of the Lord`s private well`` while the spoken language
              was ''the rippling water of the running stream.`` This
              perception of the medieval saint poets many of whom were
              the founders of native poetic traditions was subverted
              by the British who drew on a completely invented
              ''tradition`` to legitimate and endorse
              ''modernisation.`` Lord Minto ignored all literatures in
              modern Indian languages to assert that science and
              literature in India were ''in a progressive state of
              decay.`` The General Council of Education in India found
              Indian literatures to be ''profane`` ''immoral`` and
              ''impure``, and Sir Richard Temple found them ''scanty``
              and ''obsolete.`` Thus began the colonial project for
              the creation of a ''national`` literature for India
              through translations of Sanskrit and Arabic classics
              into English and of English ''classics`` into Indian
              languages. Charles Trevelyan had found ''The diversity
              among languages`` to be ''one of the greatest existing
              obstacles to improvement in India.`` The British with
              their monolingual and monoreligious culture were unable
              to comprehend the multi-lingual, multi-religious culture
              of India.


              The insurrectionary Dalit writing, most visible in
              languages like Marathi and Gujarati and emerging into
              visibility in Telugu, Tamil and Kannada, for example,
              attempts to define difference in terms of caste. Thirty
              centuries of silent suffering a whole ''culture of
              silence`` lie behind their articulations of indignant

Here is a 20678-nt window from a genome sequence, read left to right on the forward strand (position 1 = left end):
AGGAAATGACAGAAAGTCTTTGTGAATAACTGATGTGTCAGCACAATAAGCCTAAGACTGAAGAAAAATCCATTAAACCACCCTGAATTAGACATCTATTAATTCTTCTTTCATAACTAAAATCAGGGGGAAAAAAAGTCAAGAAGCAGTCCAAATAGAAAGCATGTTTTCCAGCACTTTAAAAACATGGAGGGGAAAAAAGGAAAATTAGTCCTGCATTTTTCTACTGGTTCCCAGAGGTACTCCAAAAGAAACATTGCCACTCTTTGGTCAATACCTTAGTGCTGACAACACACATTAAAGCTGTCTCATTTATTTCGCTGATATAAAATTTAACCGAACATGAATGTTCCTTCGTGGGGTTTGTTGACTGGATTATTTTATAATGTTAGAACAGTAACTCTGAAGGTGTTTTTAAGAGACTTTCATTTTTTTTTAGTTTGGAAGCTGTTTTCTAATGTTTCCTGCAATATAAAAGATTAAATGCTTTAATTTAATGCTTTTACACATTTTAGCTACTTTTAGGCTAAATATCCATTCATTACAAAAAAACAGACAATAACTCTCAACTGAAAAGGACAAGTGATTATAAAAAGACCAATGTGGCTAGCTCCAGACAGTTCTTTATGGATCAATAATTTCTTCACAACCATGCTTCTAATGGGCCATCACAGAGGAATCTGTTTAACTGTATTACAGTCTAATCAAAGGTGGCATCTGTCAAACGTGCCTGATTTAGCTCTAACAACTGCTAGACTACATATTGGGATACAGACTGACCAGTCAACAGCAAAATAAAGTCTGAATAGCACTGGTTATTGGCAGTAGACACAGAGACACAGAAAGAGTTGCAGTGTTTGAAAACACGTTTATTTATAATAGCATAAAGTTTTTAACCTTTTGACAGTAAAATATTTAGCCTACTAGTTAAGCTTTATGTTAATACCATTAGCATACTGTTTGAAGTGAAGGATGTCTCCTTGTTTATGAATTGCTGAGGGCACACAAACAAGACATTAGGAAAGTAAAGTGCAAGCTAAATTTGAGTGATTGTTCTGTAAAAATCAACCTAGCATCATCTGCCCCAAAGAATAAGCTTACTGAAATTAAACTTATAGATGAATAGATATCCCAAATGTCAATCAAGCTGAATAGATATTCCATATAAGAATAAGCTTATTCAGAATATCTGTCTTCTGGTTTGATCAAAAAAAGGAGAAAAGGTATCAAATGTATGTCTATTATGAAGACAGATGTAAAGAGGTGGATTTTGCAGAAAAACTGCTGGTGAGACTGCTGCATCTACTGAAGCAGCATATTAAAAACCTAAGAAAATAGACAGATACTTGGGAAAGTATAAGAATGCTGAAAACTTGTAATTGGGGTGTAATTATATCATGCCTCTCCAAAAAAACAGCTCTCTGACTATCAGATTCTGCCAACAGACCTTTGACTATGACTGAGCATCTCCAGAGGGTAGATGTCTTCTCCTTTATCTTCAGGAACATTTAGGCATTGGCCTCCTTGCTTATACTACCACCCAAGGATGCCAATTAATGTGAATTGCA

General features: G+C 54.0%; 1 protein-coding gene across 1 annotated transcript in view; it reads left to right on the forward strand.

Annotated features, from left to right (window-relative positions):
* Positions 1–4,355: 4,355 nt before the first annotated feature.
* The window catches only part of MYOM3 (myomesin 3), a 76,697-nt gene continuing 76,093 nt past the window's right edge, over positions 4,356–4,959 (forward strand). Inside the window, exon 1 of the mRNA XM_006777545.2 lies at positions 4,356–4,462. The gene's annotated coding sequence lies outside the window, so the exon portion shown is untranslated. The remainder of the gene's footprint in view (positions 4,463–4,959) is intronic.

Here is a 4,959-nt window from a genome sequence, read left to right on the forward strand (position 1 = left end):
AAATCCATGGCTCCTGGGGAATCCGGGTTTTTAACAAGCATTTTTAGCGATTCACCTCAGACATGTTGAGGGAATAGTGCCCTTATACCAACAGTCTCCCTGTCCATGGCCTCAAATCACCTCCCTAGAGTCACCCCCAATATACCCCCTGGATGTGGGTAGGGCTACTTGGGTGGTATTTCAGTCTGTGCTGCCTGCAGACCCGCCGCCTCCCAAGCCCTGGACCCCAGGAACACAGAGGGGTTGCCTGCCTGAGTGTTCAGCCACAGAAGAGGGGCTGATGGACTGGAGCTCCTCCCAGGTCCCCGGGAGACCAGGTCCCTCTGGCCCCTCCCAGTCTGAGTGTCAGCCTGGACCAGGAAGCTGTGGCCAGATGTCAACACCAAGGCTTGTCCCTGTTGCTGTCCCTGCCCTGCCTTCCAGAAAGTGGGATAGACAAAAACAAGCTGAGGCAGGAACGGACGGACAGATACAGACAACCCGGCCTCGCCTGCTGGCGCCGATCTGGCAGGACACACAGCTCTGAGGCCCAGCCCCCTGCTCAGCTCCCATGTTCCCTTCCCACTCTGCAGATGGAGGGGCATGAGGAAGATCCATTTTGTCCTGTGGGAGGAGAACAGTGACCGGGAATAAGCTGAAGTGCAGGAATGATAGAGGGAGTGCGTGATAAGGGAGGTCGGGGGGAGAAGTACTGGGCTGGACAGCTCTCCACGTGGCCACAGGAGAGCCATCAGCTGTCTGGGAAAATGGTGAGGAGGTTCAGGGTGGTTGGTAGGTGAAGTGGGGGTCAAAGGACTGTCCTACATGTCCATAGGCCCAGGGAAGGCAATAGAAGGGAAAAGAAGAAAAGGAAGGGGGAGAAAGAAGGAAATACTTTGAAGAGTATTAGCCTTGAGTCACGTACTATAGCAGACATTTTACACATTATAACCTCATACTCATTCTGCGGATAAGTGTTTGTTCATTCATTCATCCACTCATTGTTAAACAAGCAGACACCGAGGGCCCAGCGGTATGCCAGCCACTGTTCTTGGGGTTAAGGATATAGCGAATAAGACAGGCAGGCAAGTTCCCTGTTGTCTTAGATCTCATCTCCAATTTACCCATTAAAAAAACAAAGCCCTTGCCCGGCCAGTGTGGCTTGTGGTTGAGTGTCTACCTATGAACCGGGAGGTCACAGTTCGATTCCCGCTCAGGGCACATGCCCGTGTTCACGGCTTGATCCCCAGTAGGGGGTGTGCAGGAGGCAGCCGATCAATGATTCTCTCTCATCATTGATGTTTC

subalternity. They have succeeded in redrawing the
              literary map in their languages by exploring a whole new
              continent of experience as also by revitalising language
              with styles, tones, timbers, words and phrases so far
              kept out of literary use. They compel critics to
              re-examine their canons, challenge the fixed and stale
              social modes of looking at reality and ordering
              knowledge, beauty and power and subvert the age-old
              aesthetic principles of what they qualify as
              ''Brahminist poetics`` with dhwani, rasa and oucitya at
              the centre. They are ideologically heterogeneous as they
              have ambivalent relationships with Buddha, Gandhi and
              Ambedkar. Their poems and stories are invocations of
              cultural memory while their autobiographies unearth a
              whole buried realm of oppressive experience. The
              achievements of Dalit literature seem most evident in
              poetry as in the poems of Narayan Surve, Namdeo Dhasal,
              Keshav Meshram or Mallika Amar Sheikh of Marathi, Yoseph
              Macwan or Pravin Gadhvi of Gujarati or Siddhalingaiah of
              Kannada to cite only a few writers attempting to form an
              alternative aesthetics of social combat.